As you develop Vue.js applications, you may find that manually configuring a project is not the most productive use of your time, since configuring a new Vue.js project from scratch can take hours. This is the true power of Vue CLI: It provides you with a pre-generated template that is based on your specifications. Because of this, it’s already configured so you can start developing your website or application right away. Vue CLI 3 will ask you a few questions via a command line prompt about your project, download the required files, and pre-configure it for you so you are ready to work as soon as it’s done.

      To generate a single-page application, navigate to the directory you’d like your Vue project in, then run the following:

      vue create vue-starter-project
      

      The highlighted section of the command is the name of the root directory of the project. This will be the name of the folder that contains all of your Vue.js project files. This can be whatever you’d like, but in the case of this tutorial, you will use vue-starter-project.

      Once you type out that command, continue by pressing Enter. You will then receive the following prompt:

      Vue CLI v4.5.6
      ? Please pick a preset: 
        Default ([Vue 2] babel, eslint) 
        Default (Vue 3 Preview) ([Vue 3] babel, eslint) 
      ❯ Manually select features 
      

      If you do not want to configure your project and opt for the defaults, you can do so with either Vue 2 or Vue 3. For the purpose of this tutorial though, it’s recommended to manually select your features. By selecting specific features, you will see how each option you selected was installed by the CLI.

      Select Manually select features with ENTER. Immediately you’ll receive a number of different options, including: Choose Vue version, TypeScript, Router, and Vuex. Notice that some of these items are already selected (the bubble is filled in). You may select as many or as few as you’d like. However, for this tutorial, select the following by pressing <space> on the entry:

      ...
       ◉ Choose Vue version
       ◉ Babel
       ◉ TypeScript
       ◯ Progressive Web App (PWA) Support
       ◉ Router
       ◉ Vuex
       ◉ CSS Pre-processors
       ◉ Linter / Formatter
      ❯◯ Unit Testing
       ◯ E2E Testing
      

      Once you have your options selected, press the ENTER key. The CLI will ask you further questions regarding each of the features you selected for your project, in order. The first question will ask which version of Vue you’d like to use: 2.x or 3.x. You’ll use Vue 3 for this tutorial, but you may want to use Vue 2 if you want greater support from the Vue Community:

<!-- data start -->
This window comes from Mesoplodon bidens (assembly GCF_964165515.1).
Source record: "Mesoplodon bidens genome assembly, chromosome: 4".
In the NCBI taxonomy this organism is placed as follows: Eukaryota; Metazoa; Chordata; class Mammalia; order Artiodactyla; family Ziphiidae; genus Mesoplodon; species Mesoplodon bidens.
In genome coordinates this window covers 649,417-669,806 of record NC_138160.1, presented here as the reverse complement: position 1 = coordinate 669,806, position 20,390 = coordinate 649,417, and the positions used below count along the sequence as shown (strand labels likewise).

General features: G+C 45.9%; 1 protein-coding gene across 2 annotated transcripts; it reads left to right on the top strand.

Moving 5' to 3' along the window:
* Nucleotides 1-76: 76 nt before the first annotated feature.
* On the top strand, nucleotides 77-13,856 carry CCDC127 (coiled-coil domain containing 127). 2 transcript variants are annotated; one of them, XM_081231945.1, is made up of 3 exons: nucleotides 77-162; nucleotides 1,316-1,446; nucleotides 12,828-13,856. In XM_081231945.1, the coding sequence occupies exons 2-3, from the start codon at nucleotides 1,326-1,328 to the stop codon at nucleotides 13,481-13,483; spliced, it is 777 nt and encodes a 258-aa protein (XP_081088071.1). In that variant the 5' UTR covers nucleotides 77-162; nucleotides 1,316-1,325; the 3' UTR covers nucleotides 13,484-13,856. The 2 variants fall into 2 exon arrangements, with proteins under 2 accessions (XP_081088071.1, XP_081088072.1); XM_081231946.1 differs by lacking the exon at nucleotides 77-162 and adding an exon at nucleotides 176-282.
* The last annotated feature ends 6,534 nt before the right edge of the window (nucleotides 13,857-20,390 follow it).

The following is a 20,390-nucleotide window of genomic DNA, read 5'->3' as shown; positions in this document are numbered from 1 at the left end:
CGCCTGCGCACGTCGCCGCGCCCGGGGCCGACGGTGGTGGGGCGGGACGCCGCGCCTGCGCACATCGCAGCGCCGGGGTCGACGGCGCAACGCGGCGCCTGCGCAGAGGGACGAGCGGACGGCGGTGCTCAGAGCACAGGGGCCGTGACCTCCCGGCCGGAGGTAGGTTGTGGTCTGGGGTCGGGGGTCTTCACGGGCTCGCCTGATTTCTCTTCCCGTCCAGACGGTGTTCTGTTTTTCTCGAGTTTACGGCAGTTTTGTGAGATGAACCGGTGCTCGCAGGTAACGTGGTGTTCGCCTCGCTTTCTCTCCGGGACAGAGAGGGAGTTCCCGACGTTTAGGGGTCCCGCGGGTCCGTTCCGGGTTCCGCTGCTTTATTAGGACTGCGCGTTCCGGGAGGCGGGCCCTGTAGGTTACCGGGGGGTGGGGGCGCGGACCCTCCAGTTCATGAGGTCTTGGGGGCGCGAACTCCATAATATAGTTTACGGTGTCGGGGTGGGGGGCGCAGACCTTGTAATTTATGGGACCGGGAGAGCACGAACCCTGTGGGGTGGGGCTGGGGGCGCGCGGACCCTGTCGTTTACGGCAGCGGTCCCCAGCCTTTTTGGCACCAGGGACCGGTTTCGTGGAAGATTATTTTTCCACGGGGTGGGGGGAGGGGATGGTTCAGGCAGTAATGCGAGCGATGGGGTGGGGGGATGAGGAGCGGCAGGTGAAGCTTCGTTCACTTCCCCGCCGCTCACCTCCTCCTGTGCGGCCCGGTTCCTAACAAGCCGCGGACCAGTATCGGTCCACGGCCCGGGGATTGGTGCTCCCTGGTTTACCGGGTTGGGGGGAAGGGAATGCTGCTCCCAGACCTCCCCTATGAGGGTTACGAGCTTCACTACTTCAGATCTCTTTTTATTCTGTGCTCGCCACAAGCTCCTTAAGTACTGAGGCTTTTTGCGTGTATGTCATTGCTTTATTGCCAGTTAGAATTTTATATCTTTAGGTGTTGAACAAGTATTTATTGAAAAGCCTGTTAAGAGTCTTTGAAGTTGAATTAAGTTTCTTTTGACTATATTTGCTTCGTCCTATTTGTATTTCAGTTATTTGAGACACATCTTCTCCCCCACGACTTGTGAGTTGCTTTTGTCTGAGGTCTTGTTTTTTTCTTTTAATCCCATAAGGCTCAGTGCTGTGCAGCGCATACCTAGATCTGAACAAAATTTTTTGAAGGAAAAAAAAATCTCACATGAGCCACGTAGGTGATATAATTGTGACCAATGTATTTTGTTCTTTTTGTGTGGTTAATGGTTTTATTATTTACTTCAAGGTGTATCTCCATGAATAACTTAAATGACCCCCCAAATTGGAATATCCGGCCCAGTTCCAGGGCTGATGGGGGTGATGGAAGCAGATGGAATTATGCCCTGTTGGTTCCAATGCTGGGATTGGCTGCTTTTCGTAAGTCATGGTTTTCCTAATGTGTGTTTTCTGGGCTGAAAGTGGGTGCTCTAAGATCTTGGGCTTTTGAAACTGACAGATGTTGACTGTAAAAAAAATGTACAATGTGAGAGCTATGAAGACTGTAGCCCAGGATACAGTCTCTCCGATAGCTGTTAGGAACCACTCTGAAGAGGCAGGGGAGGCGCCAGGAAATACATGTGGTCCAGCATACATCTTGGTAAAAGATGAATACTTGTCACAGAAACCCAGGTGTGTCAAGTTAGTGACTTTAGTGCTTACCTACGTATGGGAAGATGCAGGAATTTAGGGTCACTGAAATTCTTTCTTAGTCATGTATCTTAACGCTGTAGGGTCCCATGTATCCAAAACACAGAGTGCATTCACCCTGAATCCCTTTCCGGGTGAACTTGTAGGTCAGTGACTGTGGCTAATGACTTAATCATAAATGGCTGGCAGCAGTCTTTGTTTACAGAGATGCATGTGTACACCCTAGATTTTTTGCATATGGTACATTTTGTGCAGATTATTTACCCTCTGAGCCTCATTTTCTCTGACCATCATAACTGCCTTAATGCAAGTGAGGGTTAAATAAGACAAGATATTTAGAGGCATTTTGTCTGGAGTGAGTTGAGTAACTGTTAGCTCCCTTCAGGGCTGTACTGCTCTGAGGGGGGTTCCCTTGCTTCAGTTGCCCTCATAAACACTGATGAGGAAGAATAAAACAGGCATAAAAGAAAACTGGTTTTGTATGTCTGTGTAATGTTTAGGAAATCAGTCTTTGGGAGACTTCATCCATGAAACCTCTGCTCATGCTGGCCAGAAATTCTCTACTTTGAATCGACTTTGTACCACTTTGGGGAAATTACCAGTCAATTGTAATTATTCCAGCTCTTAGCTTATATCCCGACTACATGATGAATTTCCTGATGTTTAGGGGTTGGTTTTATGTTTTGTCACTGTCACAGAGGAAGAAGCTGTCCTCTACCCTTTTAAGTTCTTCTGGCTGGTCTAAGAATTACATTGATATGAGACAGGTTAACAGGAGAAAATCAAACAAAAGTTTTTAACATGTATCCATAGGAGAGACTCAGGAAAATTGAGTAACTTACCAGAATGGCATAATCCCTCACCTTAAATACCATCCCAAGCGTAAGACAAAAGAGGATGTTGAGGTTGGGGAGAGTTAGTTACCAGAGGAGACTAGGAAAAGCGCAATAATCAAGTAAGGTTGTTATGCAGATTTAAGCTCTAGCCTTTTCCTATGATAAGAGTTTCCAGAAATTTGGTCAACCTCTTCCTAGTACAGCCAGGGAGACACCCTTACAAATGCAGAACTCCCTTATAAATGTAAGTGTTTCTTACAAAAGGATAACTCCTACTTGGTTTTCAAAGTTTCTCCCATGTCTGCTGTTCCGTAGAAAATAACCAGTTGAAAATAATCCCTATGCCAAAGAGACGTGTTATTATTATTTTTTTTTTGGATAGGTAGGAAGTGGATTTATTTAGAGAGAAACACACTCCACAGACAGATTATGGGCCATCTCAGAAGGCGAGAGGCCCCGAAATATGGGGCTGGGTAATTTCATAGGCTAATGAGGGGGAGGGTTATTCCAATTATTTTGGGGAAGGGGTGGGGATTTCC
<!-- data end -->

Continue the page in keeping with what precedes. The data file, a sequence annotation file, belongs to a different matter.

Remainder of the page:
...
      ? Choose a version of Vue.js that you want to start the project with 
        2.x 
      ❯ 3.x (Preview)
      

      The next question is regarding TypeScript integration. If you are not familiar with TypeScript, that’s alright. This option was intentionally selected to illustrate how Vue CLI 3 downloads what you defined as required for unique project. This tutorial will not use the class-style syntax, but will use Babel alongside TypeScript.

      When encountering the following, enter N:

      ...
      Use class-style component syntax? (y/N) N
      

      In the following prompt, enter Y:

      ...
      ? Use Babel alongside TypeScript (required for modern mode, auto-detected polyfills, transpiling JSX)? (Y/n) Y
      

      Next, Vue CLI will ask about history mode. History mode will make each route its own URL. This means you will not have the /#/ (hash) in your application’s URL. If you do use history mode, you will need a Node server to run your project. This is not a problem, because Vue CLI 3 provides you with a Node server.

      Type Y to answer yes to history mode:

      ...
      ? Use history mode for router? (Requires proper server setup for index fallback in production) (Y/n) Y
      

      The next question is regarding CSS pre-processors such as Sass or LESS. A CSS pre-processor is CSS with added features like nesting and variables. The browser cannot read this, so when the project is built, Node will compile all of your SCSS or LESS code to traditional CSS. Since you are using Node to build your project, it’s recommended to select Sass/SCSS (with node-sass) as your pre-processor. Later on, you’ll add lang attributes in your .vue components to enable SCSS on a per component basis:

      ...
      ? Pick a CSS pre-processor (PostCSS, Autoprefixer and CSS Modules are supported by default): 
        Sass/SCSS (with dart-sass) 
      ❯ Sass/SCSS (with node-sass) 
        Less 
        Stylus 
      

      After that, you will receive some questions regarding the linter style. A linter is a program that evaluates your code as you develop your application. This linter can enforce a number of syntactical rules during development. In addition to this, your integrated development environment (IDE) can read this configuration file and format your code on save. This will keep your code consistent no matter who works on your project and what operating system or IDE a developer is using.